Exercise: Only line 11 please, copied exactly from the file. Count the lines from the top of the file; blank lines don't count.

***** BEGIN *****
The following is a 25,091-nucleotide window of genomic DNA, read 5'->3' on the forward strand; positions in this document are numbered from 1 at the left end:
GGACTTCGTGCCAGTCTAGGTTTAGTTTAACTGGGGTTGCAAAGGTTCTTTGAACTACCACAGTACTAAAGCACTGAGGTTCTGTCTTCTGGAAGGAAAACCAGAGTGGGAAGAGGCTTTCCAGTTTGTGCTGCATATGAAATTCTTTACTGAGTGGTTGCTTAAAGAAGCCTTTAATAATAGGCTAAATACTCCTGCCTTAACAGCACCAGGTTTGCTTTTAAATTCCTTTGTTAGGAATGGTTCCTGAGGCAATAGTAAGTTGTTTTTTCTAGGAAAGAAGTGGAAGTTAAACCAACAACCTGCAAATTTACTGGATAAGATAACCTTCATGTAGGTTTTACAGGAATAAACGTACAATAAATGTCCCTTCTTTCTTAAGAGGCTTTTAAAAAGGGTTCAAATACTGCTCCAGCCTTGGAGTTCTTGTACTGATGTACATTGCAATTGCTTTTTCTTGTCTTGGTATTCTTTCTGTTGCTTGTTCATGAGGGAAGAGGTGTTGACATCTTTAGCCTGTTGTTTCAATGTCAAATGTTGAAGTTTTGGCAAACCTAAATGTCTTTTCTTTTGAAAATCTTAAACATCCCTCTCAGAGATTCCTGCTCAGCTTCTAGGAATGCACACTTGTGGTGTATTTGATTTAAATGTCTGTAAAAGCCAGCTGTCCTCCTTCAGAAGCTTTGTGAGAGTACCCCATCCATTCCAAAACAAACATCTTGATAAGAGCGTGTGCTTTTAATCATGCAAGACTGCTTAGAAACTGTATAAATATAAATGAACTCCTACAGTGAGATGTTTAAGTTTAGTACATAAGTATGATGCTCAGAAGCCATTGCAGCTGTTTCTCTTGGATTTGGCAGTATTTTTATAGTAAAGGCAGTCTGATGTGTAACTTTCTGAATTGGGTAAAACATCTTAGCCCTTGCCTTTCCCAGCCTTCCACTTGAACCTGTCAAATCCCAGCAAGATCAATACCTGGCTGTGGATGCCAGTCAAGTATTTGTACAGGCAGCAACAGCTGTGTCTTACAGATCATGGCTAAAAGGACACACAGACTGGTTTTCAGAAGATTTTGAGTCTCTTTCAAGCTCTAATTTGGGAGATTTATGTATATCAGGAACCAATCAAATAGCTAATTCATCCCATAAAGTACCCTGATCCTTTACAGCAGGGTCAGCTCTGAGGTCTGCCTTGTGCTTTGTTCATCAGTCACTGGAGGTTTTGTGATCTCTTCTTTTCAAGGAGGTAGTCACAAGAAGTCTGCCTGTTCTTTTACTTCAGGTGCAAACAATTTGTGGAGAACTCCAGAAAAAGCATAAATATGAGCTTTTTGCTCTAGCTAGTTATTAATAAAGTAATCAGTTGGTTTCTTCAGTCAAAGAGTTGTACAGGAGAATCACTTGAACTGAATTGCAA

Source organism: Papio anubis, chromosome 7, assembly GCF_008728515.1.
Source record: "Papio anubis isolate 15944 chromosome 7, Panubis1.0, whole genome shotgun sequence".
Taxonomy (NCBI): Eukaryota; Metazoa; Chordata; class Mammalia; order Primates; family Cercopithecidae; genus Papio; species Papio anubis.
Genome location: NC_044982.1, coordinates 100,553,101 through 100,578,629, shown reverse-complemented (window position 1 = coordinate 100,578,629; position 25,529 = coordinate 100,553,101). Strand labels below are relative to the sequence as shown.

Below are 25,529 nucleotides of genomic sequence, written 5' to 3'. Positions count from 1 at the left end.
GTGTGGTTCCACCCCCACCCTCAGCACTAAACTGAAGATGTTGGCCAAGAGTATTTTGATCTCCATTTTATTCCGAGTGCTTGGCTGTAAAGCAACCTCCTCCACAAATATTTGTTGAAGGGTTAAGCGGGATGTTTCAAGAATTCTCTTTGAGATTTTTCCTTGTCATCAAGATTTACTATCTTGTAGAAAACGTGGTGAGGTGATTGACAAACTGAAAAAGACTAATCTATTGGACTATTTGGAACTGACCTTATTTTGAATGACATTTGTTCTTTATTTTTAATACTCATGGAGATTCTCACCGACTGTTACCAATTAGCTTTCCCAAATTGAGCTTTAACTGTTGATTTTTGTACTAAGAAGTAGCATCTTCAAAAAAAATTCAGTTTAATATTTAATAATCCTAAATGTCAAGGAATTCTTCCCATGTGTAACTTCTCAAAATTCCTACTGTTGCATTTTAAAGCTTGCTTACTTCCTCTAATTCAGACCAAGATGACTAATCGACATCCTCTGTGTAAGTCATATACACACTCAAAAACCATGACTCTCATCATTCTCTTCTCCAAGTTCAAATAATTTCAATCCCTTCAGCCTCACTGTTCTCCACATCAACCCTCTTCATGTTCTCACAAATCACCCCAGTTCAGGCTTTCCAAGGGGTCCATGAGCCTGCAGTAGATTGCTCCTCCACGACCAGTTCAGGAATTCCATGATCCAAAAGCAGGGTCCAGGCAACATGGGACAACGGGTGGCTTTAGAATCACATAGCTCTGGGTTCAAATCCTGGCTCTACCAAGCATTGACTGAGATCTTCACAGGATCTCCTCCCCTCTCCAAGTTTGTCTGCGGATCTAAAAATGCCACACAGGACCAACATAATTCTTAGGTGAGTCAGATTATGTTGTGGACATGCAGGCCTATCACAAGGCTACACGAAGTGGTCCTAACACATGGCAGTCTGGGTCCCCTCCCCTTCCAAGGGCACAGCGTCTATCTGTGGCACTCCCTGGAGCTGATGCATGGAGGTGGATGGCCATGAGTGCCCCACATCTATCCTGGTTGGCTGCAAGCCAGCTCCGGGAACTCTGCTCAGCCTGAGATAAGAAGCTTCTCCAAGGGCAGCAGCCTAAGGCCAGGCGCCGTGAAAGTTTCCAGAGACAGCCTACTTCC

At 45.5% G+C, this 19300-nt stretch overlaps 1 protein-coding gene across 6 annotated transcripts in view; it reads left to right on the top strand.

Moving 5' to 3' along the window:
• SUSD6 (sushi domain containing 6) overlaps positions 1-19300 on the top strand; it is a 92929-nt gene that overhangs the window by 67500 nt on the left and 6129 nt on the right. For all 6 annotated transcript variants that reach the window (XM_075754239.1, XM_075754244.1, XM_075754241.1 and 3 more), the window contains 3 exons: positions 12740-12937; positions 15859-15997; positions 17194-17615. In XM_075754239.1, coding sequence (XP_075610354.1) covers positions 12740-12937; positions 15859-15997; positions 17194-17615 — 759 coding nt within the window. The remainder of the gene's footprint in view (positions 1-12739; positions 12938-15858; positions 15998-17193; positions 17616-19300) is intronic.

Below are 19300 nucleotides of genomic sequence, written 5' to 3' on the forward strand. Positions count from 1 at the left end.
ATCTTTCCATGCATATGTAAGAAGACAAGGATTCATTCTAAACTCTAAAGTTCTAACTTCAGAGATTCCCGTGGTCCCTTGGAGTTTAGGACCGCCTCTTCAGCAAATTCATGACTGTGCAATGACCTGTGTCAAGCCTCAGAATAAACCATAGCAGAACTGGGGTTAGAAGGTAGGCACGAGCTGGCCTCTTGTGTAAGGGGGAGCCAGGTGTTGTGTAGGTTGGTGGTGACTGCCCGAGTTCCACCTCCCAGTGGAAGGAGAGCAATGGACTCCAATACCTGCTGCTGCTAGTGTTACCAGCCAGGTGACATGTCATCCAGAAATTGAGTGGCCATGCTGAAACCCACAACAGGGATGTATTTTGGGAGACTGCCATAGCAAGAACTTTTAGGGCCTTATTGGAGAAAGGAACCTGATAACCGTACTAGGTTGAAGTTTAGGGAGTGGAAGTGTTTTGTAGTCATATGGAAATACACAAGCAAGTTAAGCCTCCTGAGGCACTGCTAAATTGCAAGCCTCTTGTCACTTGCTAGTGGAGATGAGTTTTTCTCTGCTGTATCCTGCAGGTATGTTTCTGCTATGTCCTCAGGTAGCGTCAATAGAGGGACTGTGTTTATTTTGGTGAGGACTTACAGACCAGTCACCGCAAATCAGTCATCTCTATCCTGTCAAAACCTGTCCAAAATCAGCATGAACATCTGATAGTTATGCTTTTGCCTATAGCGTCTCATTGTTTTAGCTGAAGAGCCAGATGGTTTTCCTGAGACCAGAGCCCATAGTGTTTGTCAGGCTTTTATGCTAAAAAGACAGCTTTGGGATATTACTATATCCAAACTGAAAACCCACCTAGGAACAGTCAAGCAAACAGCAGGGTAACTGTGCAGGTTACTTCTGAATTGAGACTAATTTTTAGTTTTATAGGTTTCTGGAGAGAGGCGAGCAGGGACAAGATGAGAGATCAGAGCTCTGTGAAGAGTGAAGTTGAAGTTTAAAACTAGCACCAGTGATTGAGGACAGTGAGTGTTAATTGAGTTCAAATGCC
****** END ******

• SUSD6 (sushi domain containing 6) overlaps positions 1-19300 on the top strand; it is a 92929-nt gene that overhangs the window by 67500 nt on the left and 6129 nt on the right. For all 6 annotated transcript variants that reach the window (XM_075754239.1, XM_075754244.1, XM_075754241.1 and 3 more), the window contains 3 exons: positions 12740-12937; positions 15859-15997; positions 17194-17615. In XM_075754239.1, coding sequence (XP_075610354.1) covers positions 12740-12937; positions 15859-15997; positions 17194-17615 — 759 coding nt within the window. The remainder of the gene's footprint in view (positions 1-12739; positions 12938-15858; positions 15998-17193; positions 17616-19300) is intronic.